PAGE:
AFTER LAST year’s Marathon bombing, Representative Bill Keating shouldered a thankless but vital responsibility. A second-term congressman from the South Shore and Cape Cod, Keating began investigating why law enforcement hadn’t stopped alleged bombers Tamerlan and Dzhokhar Tsarnaev before the attack.
Posing questions that could be interpreted as second-guessing law enforcement never earns much popular acclaim, but Keating’s actions were crucial to learning from the incident. By pressing for explanations over many months, sometimes over the opposition of the FBI and members of his own party — and by laying out plans to continue his inquiries — Keating showed why he deserves reelection on Nov. 4.
Keating’s efforts helped uncover details that Russian intelligence had passed to the United States about Tamerlan Tsarnaev. Those reports apparently never reached the local police after Tsarnaev returned, triggering inquiries into information-sharing among US law enforcement agencies.
But too many other facts about the Marathon bombings remain unknown, and even more than a year after the attack, too few politicians have shown much passion for unearthing them. No definitive report on the shootout in Watertown has been released. If reelected, Keating says he wants to get to the bottom of why the FBI released the photos of the two suspects in the manner it did.
Residents of the Ninth District may wonder what good Keating’s investigatory efforts do them. But there’s also no evidence that Keating's efforts have come at the expense of his district’s needs. On an issue of major concern on the South Shore, Keating helped raise concerns about the accuracy of new federal flood maps, winning a temporary implementation delay, and worked with communities in this district to take advantage of federal programs that would help them reduce insurance rates.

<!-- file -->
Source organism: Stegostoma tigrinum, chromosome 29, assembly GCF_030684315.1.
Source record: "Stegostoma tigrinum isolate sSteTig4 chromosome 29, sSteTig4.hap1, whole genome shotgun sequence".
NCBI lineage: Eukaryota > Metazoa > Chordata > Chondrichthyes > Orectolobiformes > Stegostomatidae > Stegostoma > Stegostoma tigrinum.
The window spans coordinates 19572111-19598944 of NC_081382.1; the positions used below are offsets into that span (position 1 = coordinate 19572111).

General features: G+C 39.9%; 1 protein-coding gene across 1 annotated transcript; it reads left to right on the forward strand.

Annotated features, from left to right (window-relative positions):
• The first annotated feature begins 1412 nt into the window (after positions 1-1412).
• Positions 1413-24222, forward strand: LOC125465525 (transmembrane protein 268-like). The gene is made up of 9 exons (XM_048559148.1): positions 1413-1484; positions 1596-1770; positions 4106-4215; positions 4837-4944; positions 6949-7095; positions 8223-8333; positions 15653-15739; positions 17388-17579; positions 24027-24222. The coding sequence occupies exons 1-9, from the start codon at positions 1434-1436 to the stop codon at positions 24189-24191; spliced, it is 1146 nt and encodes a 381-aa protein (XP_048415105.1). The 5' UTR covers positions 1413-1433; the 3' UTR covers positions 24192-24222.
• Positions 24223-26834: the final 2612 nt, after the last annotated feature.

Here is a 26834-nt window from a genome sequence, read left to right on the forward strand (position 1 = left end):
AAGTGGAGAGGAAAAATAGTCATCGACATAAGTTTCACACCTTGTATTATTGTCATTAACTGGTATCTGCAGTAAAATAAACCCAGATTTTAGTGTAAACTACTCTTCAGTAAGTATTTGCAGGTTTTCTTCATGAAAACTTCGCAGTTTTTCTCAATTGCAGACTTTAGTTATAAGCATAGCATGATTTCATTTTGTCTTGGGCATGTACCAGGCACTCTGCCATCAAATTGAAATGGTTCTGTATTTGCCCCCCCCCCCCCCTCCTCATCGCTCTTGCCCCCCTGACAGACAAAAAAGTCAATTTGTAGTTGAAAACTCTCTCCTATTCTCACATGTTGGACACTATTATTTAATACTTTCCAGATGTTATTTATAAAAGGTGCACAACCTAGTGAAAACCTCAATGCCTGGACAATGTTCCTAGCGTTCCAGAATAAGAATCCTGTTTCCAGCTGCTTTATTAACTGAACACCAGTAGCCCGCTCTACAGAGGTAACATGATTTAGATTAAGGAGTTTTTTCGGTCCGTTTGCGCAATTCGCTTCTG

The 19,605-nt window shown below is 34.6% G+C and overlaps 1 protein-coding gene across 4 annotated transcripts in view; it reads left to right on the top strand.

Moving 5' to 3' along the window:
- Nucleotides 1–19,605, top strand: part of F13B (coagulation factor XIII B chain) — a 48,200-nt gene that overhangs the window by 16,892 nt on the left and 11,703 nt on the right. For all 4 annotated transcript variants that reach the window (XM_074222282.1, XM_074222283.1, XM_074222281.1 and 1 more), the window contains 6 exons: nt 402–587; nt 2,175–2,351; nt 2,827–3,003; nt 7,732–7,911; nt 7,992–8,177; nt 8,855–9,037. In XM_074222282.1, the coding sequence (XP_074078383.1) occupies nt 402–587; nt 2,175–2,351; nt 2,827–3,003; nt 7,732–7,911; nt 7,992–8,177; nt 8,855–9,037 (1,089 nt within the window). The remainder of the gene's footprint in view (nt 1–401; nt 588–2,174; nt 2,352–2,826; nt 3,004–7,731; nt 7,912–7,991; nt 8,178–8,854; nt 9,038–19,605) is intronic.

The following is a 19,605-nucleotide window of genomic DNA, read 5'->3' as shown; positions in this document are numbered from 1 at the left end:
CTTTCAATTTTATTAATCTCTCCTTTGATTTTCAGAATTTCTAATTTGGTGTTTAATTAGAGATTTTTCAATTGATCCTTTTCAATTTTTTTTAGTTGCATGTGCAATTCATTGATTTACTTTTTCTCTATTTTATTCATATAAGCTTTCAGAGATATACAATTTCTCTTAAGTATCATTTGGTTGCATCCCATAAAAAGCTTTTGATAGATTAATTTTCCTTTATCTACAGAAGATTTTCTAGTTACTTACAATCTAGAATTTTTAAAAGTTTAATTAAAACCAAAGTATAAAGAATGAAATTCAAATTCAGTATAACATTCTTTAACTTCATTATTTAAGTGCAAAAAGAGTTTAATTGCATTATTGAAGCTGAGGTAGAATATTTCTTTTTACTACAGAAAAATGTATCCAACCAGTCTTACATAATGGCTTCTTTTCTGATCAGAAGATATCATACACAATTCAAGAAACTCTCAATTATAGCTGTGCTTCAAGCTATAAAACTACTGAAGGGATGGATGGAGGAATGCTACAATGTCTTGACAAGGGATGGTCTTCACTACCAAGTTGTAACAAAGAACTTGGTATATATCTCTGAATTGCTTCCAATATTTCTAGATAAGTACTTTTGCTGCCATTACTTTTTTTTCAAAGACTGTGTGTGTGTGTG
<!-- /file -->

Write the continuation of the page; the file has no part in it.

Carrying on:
Meanwhile, Keating’s Republican opponent, John C. Chapman, disqualifies himself with his irresponsible stance on the federal debt ceiling. The debt ceiling is a limit on how much the government can borrow to cover existing debts; it has nothing to do with future spending. But last year, the Tea Party wing of the Republican party brought the government to the brink of default by voting against raising the debt ceiling unless it got its way an unrelated budget negotiation.
Trying to link the debt ceiling vote to budget cuts was a preposterous tactic, and now it’s a clear litmus test of candidates who have no business going to Washington. Congress needs fewer members who repeat partisan platitudes, and more who are willing to seek out hard truths.